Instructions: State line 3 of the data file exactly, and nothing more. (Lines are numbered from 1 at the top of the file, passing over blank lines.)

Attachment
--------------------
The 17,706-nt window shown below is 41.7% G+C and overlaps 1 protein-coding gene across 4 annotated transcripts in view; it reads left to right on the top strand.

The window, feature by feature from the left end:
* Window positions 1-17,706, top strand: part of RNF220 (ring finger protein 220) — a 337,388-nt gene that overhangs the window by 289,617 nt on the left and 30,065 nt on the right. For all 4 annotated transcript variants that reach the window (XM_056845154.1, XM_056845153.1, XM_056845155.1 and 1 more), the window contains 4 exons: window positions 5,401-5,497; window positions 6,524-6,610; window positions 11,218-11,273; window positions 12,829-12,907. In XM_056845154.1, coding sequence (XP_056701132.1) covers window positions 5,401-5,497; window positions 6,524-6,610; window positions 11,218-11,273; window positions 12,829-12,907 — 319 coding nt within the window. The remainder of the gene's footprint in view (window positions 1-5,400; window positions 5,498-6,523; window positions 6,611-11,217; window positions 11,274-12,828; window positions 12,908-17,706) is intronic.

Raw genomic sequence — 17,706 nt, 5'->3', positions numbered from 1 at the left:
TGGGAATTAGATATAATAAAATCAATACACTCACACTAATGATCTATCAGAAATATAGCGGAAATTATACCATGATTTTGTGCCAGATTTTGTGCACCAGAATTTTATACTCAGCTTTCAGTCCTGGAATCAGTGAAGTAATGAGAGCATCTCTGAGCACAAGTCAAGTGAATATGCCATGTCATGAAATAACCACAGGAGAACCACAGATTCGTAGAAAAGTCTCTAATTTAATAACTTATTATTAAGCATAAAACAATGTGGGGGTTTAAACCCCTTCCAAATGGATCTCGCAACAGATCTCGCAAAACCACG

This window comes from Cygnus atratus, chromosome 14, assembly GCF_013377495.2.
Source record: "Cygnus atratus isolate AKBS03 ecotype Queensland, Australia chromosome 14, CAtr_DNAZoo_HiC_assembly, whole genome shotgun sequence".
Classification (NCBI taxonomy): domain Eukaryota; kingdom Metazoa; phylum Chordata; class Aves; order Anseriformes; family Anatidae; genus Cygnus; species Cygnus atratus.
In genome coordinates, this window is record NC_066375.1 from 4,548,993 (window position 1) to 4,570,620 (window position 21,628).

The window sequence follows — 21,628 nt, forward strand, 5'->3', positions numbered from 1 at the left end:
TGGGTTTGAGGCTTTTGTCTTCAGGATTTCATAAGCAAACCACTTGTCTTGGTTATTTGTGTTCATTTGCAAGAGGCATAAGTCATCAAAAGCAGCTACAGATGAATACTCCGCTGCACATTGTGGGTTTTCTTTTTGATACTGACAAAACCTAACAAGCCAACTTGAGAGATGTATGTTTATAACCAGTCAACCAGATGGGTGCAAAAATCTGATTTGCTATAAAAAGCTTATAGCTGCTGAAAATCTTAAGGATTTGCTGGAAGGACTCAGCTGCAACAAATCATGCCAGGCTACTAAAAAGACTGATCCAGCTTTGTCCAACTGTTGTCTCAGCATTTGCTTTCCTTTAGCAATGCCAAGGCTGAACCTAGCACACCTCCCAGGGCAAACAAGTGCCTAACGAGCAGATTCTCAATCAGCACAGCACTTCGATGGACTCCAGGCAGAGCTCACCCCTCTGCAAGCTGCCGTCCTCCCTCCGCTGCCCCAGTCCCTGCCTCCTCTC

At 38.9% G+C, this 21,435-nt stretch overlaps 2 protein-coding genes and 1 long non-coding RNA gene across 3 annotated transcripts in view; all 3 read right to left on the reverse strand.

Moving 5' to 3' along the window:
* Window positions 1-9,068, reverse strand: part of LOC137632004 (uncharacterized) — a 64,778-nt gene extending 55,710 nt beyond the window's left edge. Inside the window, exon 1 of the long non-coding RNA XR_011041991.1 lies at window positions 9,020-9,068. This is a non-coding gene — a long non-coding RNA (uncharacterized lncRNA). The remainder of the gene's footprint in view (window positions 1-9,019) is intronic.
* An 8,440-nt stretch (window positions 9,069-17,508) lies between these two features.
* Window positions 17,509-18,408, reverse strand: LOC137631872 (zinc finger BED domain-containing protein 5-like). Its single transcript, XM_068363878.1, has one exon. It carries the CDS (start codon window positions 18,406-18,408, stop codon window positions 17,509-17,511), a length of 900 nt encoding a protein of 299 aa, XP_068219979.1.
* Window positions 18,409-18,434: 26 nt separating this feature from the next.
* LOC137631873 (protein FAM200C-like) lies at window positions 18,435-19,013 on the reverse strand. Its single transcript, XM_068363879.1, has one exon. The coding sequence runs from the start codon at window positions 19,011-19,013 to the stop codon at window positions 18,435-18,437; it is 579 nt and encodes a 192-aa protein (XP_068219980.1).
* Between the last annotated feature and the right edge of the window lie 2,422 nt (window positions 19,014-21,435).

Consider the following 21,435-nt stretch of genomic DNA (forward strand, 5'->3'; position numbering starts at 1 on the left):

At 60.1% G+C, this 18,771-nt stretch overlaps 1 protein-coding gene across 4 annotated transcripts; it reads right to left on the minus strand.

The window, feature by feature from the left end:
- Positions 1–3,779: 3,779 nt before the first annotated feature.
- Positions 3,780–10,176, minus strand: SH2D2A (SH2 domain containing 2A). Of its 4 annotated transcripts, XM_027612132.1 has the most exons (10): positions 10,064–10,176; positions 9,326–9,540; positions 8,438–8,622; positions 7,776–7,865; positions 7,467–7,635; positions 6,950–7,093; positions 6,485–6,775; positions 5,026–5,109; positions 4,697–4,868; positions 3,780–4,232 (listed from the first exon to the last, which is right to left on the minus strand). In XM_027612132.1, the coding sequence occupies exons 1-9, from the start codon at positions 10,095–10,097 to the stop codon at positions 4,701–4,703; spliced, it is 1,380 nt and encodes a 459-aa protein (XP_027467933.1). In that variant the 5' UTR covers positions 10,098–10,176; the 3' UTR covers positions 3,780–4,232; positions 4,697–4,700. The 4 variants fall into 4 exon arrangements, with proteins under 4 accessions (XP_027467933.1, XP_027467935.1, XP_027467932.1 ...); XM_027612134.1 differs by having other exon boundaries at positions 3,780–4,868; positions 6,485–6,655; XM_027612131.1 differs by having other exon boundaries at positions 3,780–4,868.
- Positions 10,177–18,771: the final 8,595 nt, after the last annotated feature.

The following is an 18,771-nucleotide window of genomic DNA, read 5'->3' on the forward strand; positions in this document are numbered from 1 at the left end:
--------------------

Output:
* Window positions 1-17,706, top strand: part of RNF220 (ring finger protein 220) — a 337,388-nt gene that overhangs the window by 289,617 nt on the left and 30,065 nt on the right. For all 4 annotated transcript variants that reach the window (XM_056845154.1, XM_056845153.1, XM_056845155.1 and 1 more), the window contains 4 exons: window positions 5,401-5,497; window positions 6,524-6,610; window positions 11,218-11,273; window positions 12,829-12,907. In XM_056845154.1, coding sequence (XP_056701132.1) covers window positions 5,401-5,497; window positions 6,524-6,610; window positions 11,218-11,273; window positions 12,829-12,907 — 319 coding nt within the window. The remainder of the gene's footprint in view (window positions 1-5,400; window positions 5,498-6,523; window positions 6,611-11,217; window positions 11,274-12,828; window positions 12,908-17,706) is intronic.